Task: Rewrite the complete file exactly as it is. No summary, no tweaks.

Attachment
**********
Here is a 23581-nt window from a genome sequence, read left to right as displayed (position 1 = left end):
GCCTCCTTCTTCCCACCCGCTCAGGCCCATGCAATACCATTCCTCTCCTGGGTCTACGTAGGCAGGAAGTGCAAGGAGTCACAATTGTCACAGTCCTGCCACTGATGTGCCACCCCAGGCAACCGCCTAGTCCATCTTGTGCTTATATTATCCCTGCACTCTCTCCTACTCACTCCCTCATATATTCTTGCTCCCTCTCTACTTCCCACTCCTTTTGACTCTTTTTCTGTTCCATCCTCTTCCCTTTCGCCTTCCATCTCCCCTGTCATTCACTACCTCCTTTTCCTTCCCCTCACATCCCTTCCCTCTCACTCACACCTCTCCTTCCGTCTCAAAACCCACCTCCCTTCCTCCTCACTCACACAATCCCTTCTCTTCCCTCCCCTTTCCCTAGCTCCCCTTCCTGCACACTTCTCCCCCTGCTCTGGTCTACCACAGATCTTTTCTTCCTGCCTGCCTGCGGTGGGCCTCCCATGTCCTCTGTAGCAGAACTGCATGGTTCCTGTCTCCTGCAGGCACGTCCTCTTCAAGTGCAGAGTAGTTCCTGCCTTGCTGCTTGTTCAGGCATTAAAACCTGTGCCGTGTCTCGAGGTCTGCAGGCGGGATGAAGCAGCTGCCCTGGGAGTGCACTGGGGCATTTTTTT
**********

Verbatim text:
Here is a 23581-nt window from a genome sequence, read left to right as displayed (position 1 = left end):
GCCTCCTTCTTCCCACCCGCTCAGGCCCATGCAATACCATTCCTCTCCTGGGTCTACGTAGGCAGGAAGTGCAAGGAGTCACAATTGTCACAGTCCTGCCACTGATGTGCCACCCCAGGCAACCGCCTAGTCCATCTTGTGCTTATATTATCCCTGCACTCTCTCCTACTCACTCCCTCATATATTCTTGCTCCCTCTCTACTTCCCACTCCTTTTGACTCTTTTTCTGTTCCATCCTCTTCCCTTTCGCCTTCCATCTCCCCTGTCATTCACTACCTCCTTTTCCTTCCCCTCACATCCCTTCCCTCTCACTCACACCTCTCCTTCCGTCTCAAAACCCACCTCCCTTCCTCCTCACTCACACAATCCCTTCTCTTCCCTCCCCTTTCCCTAGCTCCCCTTCCTGCACACTTCTCCCCCTGCTCTGGTCTACCACAGATCTTTTCTTCCTGCCTGCCTGCGGTGGGCCTCCCATGTCCTCTGTAGCAGAACTGCATGGTTCCTGTCTCCTGCAGGCACGTCCTCTTCAAGTGCAGAGTAGTTCCTGCCTTGCTGCTTGTTCAGGCATTAAAACCTGTGCCGTGTCTCGAGGTCTGCAGGCGGGATGAAGCAGCTGCCCTGGGAGTGCACTGGGGCATTTTTTT